There's a scene in the 1989 John Candy vehicle Uncle Buck where Macaulay Culkin peaks through a mail slot and interrogates a potential babysitter. This scene reportedly inspired writer-director John Hughes (who had been transitioning from teenage comedies, like Sixteen Candles  and Ferris Bueller's Day Off , to adult comedies, like Planes, Trains & Automobiles  and She's Having a Baby ) to pen and produce another family vehicle, this time with Culkin in mind as an eight-year-old boy who is accidentally left behind by his family when they head to Paris for Christmas vacation and proceeds to defend his house from two bumbling burglars. This high-concept plot that became Home Alone soon became a wildly commercial success and a pop-culture phenomenon when it was released in November of 1990. (For the record, it stayed in the top ten at the box-office for 12 straight weeks following its initial release, and it has since held its place as the highest-grossing live-action comedy of all-time.) The rest is history.
Grounded to the third floor the night before his family leaves, Kevin wishes he didn't have a family. Despite his mother’s near-warning, Kevin avoids the “be-careful-what-you-wish-for” notion. From the opening credits, this juxtaposition of a scary atmosphere (the idea of being left home alone) mixed with the holidays is a bit creepy at times. It’s as if we’re being told a scary ghost story, as well as a funny and amusing one. There’s even the subplot involving the possible murderer-neighbor next door. (One scene, in particular, used to scare me as a kid. Or maybe it was just Culkin’s reaction in this scene that did so. The advertisements with Culkin’s famous scream a la Edward Munch's aptly-named painting certainly gave me the creeps.)
Yet, unlike director Chris Columbus's previous cult classic Gremlins (1984), this one isn't mean-spirited or nightmarish in terms of it's holiday setting. In fact, the themes here have more to do with holiday memories and the importance of family rather than commercialism or consumerism. In addition, Culkin is agreeably half the reason the film struck a chord with audiences. With enough emphasis on the joys of having a house to himself and eventually realizing that he does miss his family, Culkin carries the film splendidly. Sure, it’s implausible that a kid could do all the things Kevin does, but we still feel for him in a way.
With the holidays in mind, I credit this film for introducing me to several holiday traditions as a child. Certain variations of Christmas songs, such as Chuck Berry’s “Run Run, Rudolph,” Brenda Lee’s “Rockin’ Around the Christmas Tree,” The Drifter’s “White Christmas,” “O Holy Night,” and John Williams' memorable "Somewhere In My Memory," as well as images of the animated version of the Grinch, trigger certain scenes. Such moments include the front yard statue that keeps getting knocked over by the pizza delivery guy, Kevin's mannequin diversion (complete with a life-sized cardboard replica of Michael Jordan) and the bathroom scene complete with the film's iconic image. And as with just about every one of Hughes’ films, his characters break the fourth wall and address the audience (“I made my family disappear,” “This is it! Don’t get scared now.”) Then, of course, there are the famous booby traps.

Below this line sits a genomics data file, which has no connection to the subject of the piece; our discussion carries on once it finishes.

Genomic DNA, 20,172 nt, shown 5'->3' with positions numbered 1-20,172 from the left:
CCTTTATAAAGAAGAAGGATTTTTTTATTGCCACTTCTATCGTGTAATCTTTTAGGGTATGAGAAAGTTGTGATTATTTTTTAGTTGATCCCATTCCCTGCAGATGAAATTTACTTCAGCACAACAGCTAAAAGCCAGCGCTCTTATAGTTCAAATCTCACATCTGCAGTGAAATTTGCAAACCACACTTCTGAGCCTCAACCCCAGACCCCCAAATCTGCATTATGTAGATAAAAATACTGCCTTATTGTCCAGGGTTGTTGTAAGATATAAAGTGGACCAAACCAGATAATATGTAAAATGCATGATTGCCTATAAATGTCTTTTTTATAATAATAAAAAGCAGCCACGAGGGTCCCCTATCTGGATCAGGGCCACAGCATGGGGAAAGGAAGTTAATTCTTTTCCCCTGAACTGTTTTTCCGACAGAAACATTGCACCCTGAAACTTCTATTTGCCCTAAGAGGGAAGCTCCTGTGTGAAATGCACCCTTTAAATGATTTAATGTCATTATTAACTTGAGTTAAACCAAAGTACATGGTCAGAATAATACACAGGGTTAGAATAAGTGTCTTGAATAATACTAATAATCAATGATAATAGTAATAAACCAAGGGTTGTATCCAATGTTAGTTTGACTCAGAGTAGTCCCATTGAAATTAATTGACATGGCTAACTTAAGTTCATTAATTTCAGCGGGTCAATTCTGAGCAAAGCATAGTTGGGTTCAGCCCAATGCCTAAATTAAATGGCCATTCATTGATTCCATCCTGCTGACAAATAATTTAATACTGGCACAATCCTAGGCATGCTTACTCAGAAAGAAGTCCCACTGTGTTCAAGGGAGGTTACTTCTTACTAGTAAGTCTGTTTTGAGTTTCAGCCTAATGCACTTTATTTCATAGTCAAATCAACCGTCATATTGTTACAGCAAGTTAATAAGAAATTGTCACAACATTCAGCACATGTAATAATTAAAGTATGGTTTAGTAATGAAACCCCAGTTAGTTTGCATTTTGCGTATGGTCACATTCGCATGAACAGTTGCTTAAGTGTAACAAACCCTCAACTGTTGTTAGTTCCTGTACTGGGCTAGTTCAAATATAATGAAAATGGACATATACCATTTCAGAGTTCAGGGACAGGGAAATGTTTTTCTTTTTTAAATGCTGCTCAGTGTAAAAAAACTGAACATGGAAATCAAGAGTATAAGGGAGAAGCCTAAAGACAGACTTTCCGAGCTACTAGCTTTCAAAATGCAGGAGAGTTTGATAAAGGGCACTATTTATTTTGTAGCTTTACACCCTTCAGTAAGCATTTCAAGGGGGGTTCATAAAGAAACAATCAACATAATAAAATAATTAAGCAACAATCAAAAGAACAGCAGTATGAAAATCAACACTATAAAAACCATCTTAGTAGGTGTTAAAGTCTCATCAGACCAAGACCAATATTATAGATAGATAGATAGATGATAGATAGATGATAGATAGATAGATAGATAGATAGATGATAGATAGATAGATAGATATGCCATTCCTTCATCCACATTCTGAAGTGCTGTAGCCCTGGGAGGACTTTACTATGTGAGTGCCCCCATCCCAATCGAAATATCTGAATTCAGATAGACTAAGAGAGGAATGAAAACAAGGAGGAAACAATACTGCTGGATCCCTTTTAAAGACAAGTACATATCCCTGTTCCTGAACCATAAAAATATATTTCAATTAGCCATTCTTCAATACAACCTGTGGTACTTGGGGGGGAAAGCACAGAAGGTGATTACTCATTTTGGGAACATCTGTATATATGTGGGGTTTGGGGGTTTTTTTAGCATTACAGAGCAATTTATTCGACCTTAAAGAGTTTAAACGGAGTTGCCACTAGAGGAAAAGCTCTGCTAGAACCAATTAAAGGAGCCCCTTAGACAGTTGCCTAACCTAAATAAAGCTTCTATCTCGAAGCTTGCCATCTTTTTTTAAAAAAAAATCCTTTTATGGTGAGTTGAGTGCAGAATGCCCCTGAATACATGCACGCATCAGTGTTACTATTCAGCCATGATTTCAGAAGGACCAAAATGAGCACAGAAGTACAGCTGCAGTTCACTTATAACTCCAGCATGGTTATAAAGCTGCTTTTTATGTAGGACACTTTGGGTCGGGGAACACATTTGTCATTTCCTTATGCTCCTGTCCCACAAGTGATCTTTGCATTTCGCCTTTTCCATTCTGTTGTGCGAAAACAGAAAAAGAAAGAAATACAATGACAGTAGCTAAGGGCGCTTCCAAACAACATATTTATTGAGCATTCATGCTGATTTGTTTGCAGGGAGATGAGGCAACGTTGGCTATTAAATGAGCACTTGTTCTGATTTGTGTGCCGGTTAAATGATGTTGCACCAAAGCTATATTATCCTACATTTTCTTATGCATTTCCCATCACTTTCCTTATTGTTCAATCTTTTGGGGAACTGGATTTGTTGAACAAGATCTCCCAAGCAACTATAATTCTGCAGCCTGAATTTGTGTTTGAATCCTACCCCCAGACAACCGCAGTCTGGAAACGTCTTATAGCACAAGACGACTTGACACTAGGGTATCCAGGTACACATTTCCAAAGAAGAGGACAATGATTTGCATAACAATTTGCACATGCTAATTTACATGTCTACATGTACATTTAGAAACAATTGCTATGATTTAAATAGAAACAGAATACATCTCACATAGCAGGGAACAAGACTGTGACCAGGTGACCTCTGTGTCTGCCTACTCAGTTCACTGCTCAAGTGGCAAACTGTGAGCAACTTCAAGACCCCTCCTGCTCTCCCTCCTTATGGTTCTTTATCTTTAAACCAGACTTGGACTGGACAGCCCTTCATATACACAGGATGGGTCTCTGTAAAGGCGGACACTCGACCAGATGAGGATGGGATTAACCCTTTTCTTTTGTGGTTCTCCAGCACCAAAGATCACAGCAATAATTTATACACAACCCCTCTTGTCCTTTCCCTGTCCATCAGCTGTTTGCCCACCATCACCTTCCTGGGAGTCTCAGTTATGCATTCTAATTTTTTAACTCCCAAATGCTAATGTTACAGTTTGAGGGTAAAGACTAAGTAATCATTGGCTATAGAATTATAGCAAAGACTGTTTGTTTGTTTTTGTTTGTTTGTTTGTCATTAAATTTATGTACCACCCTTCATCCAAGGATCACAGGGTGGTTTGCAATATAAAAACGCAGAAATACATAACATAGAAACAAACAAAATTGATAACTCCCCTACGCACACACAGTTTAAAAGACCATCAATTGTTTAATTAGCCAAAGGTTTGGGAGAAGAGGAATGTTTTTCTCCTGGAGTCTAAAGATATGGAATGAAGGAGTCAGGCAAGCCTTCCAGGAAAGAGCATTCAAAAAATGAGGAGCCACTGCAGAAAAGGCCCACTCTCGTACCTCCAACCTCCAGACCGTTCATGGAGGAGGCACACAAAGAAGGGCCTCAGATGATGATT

Home Alone was only the third highest-grossing film worldwide at the time, behind Star Wars (1977) and E.T. (1982), respectfully. Like the previous year’s box-office champ, Batman, the film garnered mixed reviews from critics, and furthermore represented an exponential trend in mass entertainment that would dominate the second-half of the nineties with films like Independence Day (1996) and Star Wars: Episode I--The Phantom Menace (1999).
The film's slapstick emphasis, while memorable and often funny, became more extreme in the 1992 sequel, Home Alone 2: Lost in New York, which many critics bashed as being too “cartoonish” and “sadistic.” I don’t blame them. The sequel, after all, is basically an over-the-top and unnecessary rehash of the first movie. This trend also seemed to suggest that slapstick comedy was a fool-proof formula for box-office success. In fact, Hughes would repeatedly use this formula in many of his later-penned family-comedies throughout the Nineties, particularly Dennis the Menace (1993), Baby’s Day Out (1994), the second sequel Home Alone 3 (1997), and even his remakes of Disney's 101 Dalmatians (1996) and Flubber (1997).
Taking recent tragedies into account, the fake movie-within-the-movie, "Angels With Filthy Souls" (along with Kevin blasting a Red Ryder-style BB gun a la Ralphie Parker) is kind of disturbing. Quotes film critic Leonard Maltin, “the violence (even for a cartoonish farce) is a bit extreme.” Indeed, some of the booby traps (specifically the pasted nail, blow torch, and the heated doorknob) test the film’s PG-rating. Some parents were reportedly upset about such levels of violence, and the stamped “Parental Guidance Suggested” label in poster advertisements was rightfully deserved.
This is not a great movie or a masterpiece, by any means. It does suffer from a few drags, such as when the mom tries to get a flight back home, but always seems to be blocked by full flights. On the other hand, it does remain a classic piece of Nineties nostalgia.